Now when we know the idea behind fields. Let's look at them in practice. To distinguish a field from regular data being passed around we need to look at the connection between nodes and the input and output sockets.
In this image we see a basic setup where we change the position using the set position node. By changing the offset values we can move our input geometry around in the X, Y and Z coordinates. With the vector math node set to multiply we can use these sets of values to scale our object.
To understand fields we have to look at how execution flows in the graph. The execution flow follows the teal geometry connections and at every teal node, Blender stops, look at the other inputs and evaluate each of them.
In this example our original geometry comes from the group input node and is passed to the set position node. At this point Blender uses the default value for the selection input and the offset input get whatever value we manually input. In this case it is currently set to 0 for each axis.
For the position node however, Blender backtracks and start at the position node, then goes through the multiply node and end back at the position input of the set position node. Here it uses the result of the position and multiply node as its value.
In this case the position node outputs a field. This means that the data it outputs is based on the context and the context is the geometry that the set position node gets as input from the group input node.
We can say that the position node contains the position of each element of the geometry that is its context. In case of a mesh object, this is the position of each vertex.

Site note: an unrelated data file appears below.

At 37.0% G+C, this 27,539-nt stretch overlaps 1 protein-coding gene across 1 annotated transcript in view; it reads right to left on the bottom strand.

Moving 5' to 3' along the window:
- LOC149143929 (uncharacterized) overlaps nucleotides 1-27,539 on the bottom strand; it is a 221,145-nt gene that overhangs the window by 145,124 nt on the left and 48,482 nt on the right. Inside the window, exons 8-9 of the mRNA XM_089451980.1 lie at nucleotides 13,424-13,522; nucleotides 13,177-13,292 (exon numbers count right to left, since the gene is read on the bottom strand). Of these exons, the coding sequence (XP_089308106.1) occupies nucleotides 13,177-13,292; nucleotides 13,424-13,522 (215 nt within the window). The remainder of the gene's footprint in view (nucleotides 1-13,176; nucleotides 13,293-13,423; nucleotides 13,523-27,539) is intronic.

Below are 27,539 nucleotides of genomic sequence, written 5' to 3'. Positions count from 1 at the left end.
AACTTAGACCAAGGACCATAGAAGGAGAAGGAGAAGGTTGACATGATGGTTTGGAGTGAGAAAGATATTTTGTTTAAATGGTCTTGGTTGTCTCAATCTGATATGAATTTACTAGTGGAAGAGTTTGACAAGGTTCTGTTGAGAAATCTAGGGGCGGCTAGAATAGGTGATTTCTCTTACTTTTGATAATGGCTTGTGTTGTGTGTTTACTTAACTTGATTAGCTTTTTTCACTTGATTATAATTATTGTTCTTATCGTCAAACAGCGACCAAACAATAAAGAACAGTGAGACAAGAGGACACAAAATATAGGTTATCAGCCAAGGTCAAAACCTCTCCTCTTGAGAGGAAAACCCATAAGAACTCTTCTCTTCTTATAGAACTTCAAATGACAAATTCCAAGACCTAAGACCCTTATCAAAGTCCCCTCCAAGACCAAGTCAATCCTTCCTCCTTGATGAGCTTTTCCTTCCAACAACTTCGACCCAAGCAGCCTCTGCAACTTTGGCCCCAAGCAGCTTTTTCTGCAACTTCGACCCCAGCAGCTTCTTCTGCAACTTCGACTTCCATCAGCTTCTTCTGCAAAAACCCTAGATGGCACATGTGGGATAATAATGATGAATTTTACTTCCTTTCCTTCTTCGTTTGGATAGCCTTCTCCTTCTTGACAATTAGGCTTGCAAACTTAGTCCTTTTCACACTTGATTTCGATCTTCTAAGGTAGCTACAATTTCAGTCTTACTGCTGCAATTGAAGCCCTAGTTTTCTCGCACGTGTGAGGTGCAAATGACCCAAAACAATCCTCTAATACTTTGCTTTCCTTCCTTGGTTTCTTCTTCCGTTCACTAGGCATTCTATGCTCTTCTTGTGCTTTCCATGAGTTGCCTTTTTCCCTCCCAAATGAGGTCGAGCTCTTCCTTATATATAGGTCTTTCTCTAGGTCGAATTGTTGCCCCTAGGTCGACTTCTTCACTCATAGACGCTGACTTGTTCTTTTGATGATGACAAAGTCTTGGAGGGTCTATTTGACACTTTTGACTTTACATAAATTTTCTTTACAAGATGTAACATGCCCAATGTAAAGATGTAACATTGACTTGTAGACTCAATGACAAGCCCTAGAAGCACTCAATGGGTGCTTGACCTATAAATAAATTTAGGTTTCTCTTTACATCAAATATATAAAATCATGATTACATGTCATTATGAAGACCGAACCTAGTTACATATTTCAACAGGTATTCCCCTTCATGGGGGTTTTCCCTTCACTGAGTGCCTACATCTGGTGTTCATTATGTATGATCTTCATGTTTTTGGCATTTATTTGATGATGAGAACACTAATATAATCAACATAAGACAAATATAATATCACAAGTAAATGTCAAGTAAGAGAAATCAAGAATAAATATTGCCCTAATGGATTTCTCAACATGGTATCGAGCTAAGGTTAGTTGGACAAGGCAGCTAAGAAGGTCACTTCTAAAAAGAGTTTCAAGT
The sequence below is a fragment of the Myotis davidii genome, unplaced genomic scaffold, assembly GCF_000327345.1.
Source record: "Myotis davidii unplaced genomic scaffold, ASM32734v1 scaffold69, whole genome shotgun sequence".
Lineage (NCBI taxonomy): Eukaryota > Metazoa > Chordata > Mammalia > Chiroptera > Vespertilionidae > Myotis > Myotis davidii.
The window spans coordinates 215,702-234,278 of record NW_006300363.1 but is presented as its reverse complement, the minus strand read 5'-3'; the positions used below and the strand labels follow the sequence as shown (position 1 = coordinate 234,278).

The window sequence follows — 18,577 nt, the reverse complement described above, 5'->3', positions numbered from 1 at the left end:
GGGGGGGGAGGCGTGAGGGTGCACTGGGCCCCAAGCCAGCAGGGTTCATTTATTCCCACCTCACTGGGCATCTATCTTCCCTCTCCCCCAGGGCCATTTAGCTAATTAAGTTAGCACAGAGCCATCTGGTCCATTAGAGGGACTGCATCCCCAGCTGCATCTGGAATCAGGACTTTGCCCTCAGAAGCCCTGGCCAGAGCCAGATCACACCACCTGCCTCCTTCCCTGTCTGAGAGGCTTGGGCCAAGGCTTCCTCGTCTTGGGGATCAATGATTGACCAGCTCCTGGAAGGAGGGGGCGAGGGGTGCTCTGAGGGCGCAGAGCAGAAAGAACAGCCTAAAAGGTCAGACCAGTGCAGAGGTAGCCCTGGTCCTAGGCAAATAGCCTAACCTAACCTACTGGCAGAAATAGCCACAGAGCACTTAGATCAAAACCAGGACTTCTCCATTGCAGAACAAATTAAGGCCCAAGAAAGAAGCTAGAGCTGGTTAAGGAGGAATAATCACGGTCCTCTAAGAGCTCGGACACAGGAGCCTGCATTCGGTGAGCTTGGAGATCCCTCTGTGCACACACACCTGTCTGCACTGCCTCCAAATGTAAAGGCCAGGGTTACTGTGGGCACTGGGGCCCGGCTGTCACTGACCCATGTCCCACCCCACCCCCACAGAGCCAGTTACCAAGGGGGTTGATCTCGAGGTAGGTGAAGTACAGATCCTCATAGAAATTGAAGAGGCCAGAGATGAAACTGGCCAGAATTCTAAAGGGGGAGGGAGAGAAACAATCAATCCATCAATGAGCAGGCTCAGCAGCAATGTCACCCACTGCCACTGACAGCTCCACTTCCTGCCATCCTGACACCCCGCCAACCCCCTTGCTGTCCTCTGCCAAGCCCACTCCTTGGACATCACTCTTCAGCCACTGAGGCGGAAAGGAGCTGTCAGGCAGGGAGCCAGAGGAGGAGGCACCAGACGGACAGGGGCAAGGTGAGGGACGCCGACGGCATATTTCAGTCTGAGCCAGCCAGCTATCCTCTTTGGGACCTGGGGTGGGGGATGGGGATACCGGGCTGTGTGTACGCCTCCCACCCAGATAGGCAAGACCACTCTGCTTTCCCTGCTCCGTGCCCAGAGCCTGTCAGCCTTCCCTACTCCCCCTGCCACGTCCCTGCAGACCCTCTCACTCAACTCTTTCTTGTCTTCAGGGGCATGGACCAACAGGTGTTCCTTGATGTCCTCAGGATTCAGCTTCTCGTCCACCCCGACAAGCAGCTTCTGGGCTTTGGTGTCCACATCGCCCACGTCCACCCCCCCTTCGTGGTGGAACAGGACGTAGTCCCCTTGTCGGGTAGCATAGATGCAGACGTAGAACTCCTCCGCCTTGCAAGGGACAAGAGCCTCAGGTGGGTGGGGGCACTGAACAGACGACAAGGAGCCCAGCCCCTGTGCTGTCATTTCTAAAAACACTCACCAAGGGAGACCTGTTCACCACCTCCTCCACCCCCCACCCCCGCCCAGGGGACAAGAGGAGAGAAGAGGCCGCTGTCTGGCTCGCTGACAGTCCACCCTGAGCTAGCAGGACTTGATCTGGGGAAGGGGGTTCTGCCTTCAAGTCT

In programming terms the set position node would look something like this.
set_position_node(Selection=All, Position=Multiply(Position(), Vector(0,0,0)), offset(0,0,0))
To get the position, the position function needs to be evaluated first, then the multiply vector function.
In the Blender manual, there is a differentiation between data-flow nodes and field nodes that pass data. In this case the group input passing data to the set position and then passing data to the output node is the data-flow.
The position and vector math node are field nodes or data that needs to be evaluated before the data-flow can continue.
In this case the position has no meaning on its own. It only has meaning when it is used in the context of some kind of geometry. This doesn't necessarily have to be a mesh object. It could be a point cloud, a curve, volume or instance. Depending on the kind of geometry the position mean different things.
Most data-flow nodes are nodes that pass geometry as output. An example of a node that isn't a data-flow node but that may seem like on is the Geometry proximity node that takes geometry as input, but it doesn't pass geometry as output and therefore it is not a data-flow node. But the set position node is a data-flow node since it passes the geometry to the next step in the node graph.
External content: Geometry nodes: Fields, Blender manual
By now we have a good understanding of the flow of data. You should also have noticed the different kinds of sockets involved. There are three kinds,
The diamond sockets indicate that it is a field input. Field inputs can also take general data as input that otherwise go through circular sockets. If a socket can take field input but is currently not taking a field as an input, it is indicated by the diamond socket with a dot in the middle.
So in the set position node here, we have circular, data input for the geometry. geometry is always data. After that we have the selection input that can be used to select a portion of our geometry that the set position affects. It can take a field as input but is currently a fixed value input. In this case the default value is everything. So it affects the whole geometry.